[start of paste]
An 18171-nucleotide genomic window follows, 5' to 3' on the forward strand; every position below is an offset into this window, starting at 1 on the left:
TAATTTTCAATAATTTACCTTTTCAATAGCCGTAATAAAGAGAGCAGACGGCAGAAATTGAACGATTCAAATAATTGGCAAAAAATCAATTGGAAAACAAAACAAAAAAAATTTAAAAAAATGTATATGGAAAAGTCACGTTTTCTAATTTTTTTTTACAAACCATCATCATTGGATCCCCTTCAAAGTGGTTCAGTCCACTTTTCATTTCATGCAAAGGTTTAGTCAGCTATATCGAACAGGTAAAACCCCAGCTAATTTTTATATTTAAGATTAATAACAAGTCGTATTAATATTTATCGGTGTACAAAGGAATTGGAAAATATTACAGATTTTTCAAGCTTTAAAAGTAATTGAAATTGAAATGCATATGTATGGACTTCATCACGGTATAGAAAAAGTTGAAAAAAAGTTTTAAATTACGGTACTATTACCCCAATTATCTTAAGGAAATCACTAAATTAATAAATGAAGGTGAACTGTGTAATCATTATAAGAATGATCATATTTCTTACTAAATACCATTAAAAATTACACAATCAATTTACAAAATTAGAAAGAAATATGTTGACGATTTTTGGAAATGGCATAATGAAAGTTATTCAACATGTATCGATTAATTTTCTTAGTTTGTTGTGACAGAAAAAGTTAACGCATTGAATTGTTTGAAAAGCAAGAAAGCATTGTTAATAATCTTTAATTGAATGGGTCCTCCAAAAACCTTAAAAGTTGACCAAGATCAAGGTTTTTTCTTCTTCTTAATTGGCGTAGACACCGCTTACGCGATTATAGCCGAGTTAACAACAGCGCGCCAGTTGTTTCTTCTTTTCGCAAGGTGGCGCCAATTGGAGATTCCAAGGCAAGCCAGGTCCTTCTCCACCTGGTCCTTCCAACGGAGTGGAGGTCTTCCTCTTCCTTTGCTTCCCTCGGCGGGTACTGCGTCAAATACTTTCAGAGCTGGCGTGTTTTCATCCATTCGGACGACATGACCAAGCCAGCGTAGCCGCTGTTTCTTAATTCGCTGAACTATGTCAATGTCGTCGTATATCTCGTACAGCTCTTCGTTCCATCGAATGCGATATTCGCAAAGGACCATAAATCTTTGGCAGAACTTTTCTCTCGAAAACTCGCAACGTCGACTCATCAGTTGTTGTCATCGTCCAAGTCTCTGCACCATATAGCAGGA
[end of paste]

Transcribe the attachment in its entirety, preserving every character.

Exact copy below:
An 18171-nucleotide genomic window follows, 5' to 3' on the forward strand; every position below is an offset into this window, starting at 1 on the left:
TAATTTTCAATAATTTACCTTTTCAATAGCCGTAATAAAGAGAGCAGACGGCAGAAATTGAACGATTCAAATAATTGGCAAAAAATCAATTGGAAAACAAAACAAAAAAAATTTAAAAAAATGTATATGGAAAAGTCACGTTTTCTAATTTTTTTTTACAAACCATCATCATTGGATCCCCTTCAAAGTGGTTCAGTCCACTTTTCATTTCATGCAAAGGTTTAGTCAGCTATATCGAACAGGTAAAACCCCAGCTAATTTTTATATTTAAGATTAATAACAAGTCGTATTAATATTTATCGGTGTACAAAGGAATTGGAAAATATTACAGATTTTTCAAGCTTTAAAAGTAATTGAAATTGAAATGCATATGTATGGACTTCATCACGGTATAGAAAAAGTTGAAAAAAAGTTTTAAATTACGGTACTATTACCCCAATTATCTTAAGGAAATCACTAAATTAATAAATGAAGGTGAACTGTGTAATCATTATAAGAATGATCATATTTCTTACTAAATACCATTAAAAATTACACAATCAATTTACAAAATTAGAAAGAAATATGTTGACGATTTTTGGAAATGGCATAATGAAAGTTATTCAACATGTATCGATTAATTTTCTTAGTTTGTTGTGACAGAAAAAGTTAACGCATTGAATTGTTTGAAAAGCAAGAAAGCATTGTTAATAATCTTTAATTGAATGGGTCCTCCAAAAACCTTAAAAGTTGACCAAGATCAAGGTTTTTTCTTCTTCTTAATTGGCGTAGACACCGCTTACGCGATTATAGCCGAGTTAACAACAGCGCGCCAGTTGTTTCTTCTTTTCGCAAGGTGGCGCCAATTGGAGATTCCAAGGCAAGCCAGGTCCTTCTCCACCTGGTCCTTCCAACGGAGTGGAGGTCTTCCTCTTCCTTTGCTTCCCTCGGCGGGTACTGCGTCAAATACTTTCAGAGCTGGCGTGTTTTCATCCATTCGGACGACATGACCAAGCCAGCGTAGCCGCTGTTTCTTAATTCGCTGAACTATGTCAATGTCGTCGTATATCTCGTACAGCTCTTCGTTCCATCGAATGCGATATTCGCAAAGGACCATAAATCTTTGGCAGAACTTTTCTCTCGAAAACTCGCAACGTCGACTCATCAGTTGTTGTCATCGTCCAAGTCTCTGCACCATATAGCAGGA